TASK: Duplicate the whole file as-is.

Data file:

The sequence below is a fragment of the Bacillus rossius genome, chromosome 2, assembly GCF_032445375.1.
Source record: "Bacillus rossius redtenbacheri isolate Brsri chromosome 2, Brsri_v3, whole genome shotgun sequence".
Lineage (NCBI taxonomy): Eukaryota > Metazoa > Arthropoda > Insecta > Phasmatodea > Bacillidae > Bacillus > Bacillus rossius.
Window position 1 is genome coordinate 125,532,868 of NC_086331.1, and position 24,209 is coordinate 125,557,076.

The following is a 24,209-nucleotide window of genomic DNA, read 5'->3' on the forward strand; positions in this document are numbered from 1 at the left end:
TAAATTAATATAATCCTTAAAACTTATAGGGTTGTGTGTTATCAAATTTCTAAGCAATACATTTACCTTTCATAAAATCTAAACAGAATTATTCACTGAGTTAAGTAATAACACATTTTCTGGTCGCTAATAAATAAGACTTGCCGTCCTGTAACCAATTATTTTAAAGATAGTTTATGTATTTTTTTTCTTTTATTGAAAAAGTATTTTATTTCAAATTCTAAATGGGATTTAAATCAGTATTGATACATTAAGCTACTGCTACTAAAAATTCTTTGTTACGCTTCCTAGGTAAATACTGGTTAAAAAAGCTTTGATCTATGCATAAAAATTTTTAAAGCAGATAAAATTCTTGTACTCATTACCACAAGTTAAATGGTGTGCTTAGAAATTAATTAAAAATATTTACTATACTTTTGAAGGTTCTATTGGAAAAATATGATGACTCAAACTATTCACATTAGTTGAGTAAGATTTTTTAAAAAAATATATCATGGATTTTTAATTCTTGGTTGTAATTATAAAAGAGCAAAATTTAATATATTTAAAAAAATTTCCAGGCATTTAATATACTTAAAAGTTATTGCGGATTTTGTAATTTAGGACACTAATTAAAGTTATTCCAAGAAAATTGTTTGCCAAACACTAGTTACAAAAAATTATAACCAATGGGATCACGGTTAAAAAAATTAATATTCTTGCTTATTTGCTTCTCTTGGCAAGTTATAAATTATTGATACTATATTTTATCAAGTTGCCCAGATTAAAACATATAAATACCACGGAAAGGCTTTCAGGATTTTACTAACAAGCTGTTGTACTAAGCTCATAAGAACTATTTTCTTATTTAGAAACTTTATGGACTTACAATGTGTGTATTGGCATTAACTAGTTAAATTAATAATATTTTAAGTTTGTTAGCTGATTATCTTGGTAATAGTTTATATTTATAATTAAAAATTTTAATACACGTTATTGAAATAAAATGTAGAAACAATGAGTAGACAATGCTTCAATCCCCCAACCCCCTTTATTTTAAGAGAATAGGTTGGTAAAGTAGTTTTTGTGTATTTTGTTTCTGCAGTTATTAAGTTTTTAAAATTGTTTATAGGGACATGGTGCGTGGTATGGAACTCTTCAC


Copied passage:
The sequence below is a fragment of the Bacillus rossius genome, chromosome 2, assembly GCF_032445375.1.
Source record: "Bacillus rossius redtenbacheri isolate Brsri chromosome 2, Brsri_v3, whole genome shotgun sequence".
Lineage (NCBI taxonomy): Eukaryota > Metazoa > Arthropoda > Insecta > Phasmatodea > Bacillidae > Bacillus > Bacillus rossius.
Window position 1 is genome coordinate 125,532,868 of NC_086331.1, and position 24,209 is coordinate 125,557,076.

The following is a 24,209-nucleotide window of genomic DNA, read 5'->3' on the forward strand; positions in this document are numbered from 1 at the left end:
TAAATTAATATAATCCTTAAAACTTATAGGGTTGTGTGTTATCAAATTTCTAAGCAATACATTTACCTTTCATAAAATCTAAACAGAATTATTCACTGAGTTAAGTAATAACACATTTTCTGGTCGCTAATAAATAAGACTTGCCGTCCTGTAACCAATTATTTTAAAGATAGTTTATGTATTTTTTTTCTTTTATTGAAAAAGTATTTTATTTCAAATTCTAAATGGGATTTAAATCAGTATTGATACATTAAGCTACTGCTACTAAAAATTCTTTGTTACGCTTCCTAGGTAAATACTGGTTAAAAAAGCTTTGATCTATGCATAAAAATTTTTAAAGCAGATAAAATTCTTGTACTCATTACCACAAGTTAAATGGTGTGCTTAGAAATTAATTAAAAATATTTACTATACTTTTGAAGGTTCTATTGGAAAAATATGATGACTCAAACTATTCACATTAGTTGAGTAAGATTTTTTAAAAAAATATATCATGGATTTTTAATTCTTGGTTGTAATTATAAAAGAGCAAAATTTAATATATTTAAAAAAATTTCCAGGCATTTAATATACTTAAAAGTTATTGCGGATTTTGTAATTTAGGACACTAATTAAAGTTATTCCAAGAAAATTGTTTGCCAAACACTAGTTACAAAAAATTATAACCAATGGGATCACGGTTAAAAAAATTAATATTCTTGCTTATTTGCTTCTCTTGGCAAGTTATAAATTATTGATACTATATTTTATCAAGTTGCCCAGATTAAAACATATAAATACCACGGAAAGGCTTTCAGGATTTTACTAACAAGCTGTTGTACTAAGCTCATAAGAACTATTTTCTTATTTAGAAACTTTATGGACTTACAATGTGTGTATTGGCATTAACTAGTTAAATTAATAATATTTTAAGTTTGTTAGCTGATTATCTTGGTAATAGTTTATATTTATAATTAAAAATTTTAATACACGTTATTGAAATAAAATGTAGAAACAATGAGTAGACAATGCTTCAATCCCCCAACCCCCTTTATTTTAAGAGAATAGGTTGGTAAAGTAGTTTTTGTGTATTTTGTTTCTGCAGTTATTAAGTTTTTAAAATTGTTTATAGGGACATGGTGCGTGGTATGGAACTCTTCAC